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With Obama's upcoming inauguration, MLK Day marches have special meaning

POSTED: January 16, 2009 12:23 a.m.

Local groups that hold annual events in honor of the Martin Luther King Jr. holiday will do so this year with a renewed zeal.

The King holiday will be celebrated Monday, a day before the inauguration of the nation’s first black president, Barack Obama.

Bishop Ernest Burns of Shady Grove Baptist Church in Cornelia said that in many ways, King’s vision is becoming a reality.

"The march takes on a big significance this year," Burns said.

"This year we’ve overcome some things. This is the reality of a dream."

King was born Jan. 15, 1929 in Atlanta. The civil rights icon was cut down by an assassin on April 4, 1968, in Memphis. The celebration of his birthday became a national holiday in 1983.

Shady Grove Baptist Church will hold its 23rd annual peace march at 2 p.m. Sunday to honor King’s life and legacy. The one-mile march will begin at the Big Red Apple in downtown Cornelia and end at Shady Grove Baptist Church.

At the church will be speakers, a dance performance and refreshments.

"It’s a peace march; it’s a unity march," Burns said. "It’s open to anyone and everyone."

The Newtown Florist Club will hold its annual march Monday.

"This is our 39th year," said Faye Bush, club president.

The march begins at 1 p.m. at Sun Trust Bank at the corner of E.E. Butler and Washington Street.

"We march to the Butler Building, and at 3 p.m. we have our program," Bush said.

This year’s guest speaker is Rev. Stephen Samuel from St. John Baptist Church. The step team from Gainesville High School will perform.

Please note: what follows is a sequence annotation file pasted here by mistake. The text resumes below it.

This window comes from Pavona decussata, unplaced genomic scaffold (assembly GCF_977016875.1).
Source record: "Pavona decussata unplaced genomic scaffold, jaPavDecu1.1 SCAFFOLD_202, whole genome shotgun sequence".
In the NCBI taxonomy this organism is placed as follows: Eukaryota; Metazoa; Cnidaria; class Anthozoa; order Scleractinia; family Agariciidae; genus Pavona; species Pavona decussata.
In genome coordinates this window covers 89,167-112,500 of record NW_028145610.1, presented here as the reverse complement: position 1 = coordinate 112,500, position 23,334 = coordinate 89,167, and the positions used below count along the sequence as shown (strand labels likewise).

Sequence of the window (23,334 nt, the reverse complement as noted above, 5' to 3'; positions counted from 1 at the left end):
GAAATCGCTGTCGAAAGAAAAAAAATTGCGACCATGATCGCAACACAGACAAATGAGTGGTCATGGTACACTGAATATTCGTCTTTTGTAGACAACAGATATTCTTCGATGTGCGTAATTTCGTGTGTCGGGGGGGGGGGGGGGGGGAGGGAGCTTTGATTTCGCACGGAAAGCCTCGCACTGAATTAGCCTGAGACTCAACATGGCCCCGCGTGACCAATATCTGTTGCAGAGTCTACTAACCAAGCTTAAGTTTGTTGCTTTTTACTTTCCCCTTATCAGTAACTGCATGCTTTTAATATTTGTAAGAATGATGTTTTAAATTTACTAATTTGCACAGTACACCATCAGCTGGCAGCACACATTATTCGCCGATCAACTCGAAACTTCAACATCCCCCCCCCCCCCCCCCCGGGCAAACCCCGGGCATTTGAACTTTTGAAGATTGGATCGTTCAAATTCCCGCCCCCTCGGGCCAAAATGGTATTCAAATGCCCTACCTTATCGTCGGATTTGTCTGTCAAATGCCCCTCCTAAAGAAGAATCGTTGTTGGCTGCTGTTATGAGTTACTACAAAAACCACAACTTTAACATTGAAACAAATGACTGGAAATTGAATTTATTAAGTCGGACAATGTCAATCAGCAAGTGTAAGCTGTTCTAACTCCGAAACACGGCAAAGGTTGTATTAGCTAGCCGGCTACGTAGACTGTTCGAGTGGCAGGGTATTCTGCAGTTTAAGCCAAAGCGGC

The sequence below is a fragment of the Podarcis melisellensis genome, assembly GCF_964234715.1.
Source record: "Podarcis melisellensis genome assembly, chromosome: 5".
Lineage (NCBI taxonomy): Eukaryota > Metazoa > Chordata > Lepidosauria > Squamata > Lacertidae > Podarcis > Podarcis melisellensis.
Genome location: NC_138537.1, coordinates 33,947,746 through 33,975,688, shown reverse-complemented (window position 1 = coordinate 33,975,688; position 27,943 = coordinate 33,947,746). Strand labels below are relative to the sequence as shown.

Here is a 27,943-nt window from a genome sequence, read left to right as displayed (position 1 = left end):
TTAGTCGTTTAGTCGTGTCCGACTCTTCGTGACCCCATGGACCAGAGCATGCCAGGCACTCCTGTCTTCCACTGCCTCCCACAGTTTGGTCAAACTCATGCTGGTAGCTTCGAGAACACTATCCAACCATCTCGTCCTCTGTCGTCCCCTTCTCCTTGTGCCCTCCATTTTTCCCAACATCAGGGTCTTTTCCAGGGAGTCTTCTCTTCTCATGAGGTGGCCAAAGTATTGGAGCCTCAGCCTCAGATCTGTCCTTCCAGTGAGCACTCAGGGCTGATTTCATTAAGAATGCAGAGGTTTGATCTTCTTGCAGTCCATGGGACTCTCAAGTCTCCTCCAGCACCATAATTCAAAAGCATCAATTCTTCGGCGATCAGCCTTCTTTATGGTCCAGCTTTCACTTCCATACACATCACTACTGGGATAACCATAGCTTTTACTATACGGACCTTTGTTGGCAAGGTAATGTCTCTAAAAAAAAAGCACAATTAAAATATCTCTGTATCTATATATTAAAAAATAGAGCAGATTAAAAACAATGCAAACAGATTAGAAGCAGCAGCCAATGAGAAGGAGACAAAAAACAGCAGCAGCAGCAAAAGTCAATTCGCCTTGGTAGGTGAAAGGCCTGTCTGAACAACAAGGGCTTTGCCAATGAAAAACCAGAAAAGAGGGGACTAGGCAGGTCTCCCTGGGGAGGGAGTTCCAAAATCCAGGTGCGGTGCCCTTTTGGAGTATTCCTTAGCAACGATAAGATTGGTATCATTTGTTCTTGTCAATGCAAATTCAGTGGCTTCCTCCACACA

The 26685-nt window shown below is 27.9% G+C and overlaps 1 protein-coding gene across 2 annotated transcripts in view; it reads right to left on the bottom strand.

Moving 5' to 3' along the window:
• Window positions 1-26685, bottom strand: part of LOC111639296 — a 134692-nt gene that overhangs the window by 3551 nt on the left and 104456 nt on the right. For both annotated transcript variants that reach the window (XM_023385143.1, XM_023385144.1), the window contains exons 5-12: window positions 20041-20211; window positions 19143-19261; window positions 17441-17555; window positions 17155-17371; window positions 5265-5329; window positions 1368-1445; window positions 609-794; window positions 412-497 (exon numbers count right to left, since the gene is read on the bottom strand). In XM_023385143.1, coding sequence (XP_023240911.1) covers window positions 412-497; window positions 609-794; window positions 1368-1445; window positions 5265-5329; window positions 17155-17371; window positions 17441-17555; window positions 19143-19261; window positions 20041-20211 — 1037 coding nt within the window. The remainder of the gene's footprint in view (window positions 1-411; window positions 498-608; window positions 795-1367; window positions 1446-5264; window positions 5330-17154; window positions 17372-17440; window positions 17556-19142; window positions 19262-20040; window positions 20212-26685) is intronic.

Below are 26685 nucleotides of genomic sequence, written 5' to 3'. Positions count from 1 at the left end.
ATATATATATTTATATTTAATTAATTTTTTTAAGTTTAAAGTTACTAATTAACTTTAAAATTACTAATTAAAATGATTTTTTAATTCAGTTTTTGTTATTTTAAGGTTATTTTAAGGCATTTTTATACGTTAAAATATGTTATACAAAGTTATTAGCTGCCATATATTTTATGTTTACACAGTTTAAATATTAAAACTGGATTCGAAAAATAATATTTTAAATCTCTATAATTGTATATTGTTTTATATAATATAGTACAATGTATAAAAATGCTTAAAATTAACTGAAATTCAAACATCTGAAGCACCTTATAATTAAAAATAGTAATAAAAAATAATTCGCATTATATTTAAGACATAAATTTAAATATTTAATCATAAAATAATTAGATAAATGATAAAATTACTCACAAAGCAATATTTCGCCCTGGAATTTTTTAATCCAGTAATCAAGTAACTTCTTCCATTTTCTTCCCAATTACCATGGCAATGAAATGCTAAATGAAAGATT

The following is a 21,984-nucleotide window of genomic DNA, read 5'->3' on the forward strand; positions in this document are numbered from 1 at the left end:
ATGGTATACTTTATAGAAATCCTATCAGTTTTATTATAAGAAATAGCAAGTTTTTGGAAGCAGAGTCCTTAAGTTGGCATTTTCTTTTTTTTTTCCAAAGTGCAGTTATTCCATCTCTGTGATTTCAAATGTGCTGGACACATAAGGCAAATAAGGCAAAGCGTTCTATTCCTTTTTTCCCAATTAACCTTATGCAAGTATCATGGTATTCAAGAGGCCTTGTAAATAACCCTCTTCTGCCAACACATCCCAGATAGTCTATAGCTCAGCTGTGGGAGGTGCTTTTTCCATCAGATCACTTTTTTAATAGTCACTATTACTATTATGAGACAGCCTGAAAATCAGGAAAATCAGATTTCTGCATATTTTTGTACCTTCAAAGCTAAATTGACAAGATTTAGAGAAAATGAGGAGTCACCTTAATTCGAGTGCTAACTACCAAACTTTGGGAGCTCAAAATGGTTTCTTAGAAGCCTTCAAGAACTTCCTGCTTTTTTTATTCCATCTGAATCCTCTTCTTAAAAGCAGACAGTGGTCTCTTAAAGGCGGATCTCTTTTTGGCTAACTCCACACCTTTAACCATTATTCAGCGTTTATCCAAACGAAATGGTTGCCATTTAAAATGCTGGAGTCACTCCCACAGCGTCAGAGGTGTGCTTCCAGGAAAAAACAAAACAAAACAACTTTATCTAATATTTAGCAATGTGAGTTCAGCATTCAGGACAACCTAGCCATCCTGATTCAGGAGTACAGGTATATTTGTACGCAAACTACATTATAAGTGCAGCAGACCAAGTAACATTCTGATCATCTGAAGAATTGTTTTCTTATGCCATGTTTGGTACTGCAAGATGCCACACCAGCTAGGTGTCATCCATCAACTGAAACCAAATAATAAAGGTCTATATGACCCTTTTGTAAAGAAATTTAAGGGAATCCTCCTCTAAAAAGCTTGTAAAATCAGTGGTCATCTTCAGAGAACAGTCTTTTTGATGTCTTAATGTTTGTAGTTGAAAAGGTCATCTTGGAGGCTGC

Though she will be there in spirit, Bush will spend the day in Washington, D.C., where she is headed to attend Obama’s inauguration.

"This will be the first time I’m missing it," Bush said of the 39 years the Newton Florist Club has organized the event.

Bush said that despite the excitement surrounding Obama’s inauguration, the march still will be focused on King.

"We definitely don’t want to take anything away from Dr. King because he paved the way for these things to happen," Bush said.

Bush hopes that people will be energized to celebrate King’s legacy this weekend.

"We’re expecting a large crowd. We always have a big turnout for the King Day program, and I would think it would be larger this time," Bush said. "We hope that people will come out and bring banners and march with us. Everybody’s welcome."

In honor of King’s legacy, Georgia Power employees will use Monday, a company holiday, for volunteer service and community enhancement.

Employees in Gainesville will help with cutting a trail at the Elachee Nature Science Center, an environmental education center that promotes environmental literacy for Georgians.



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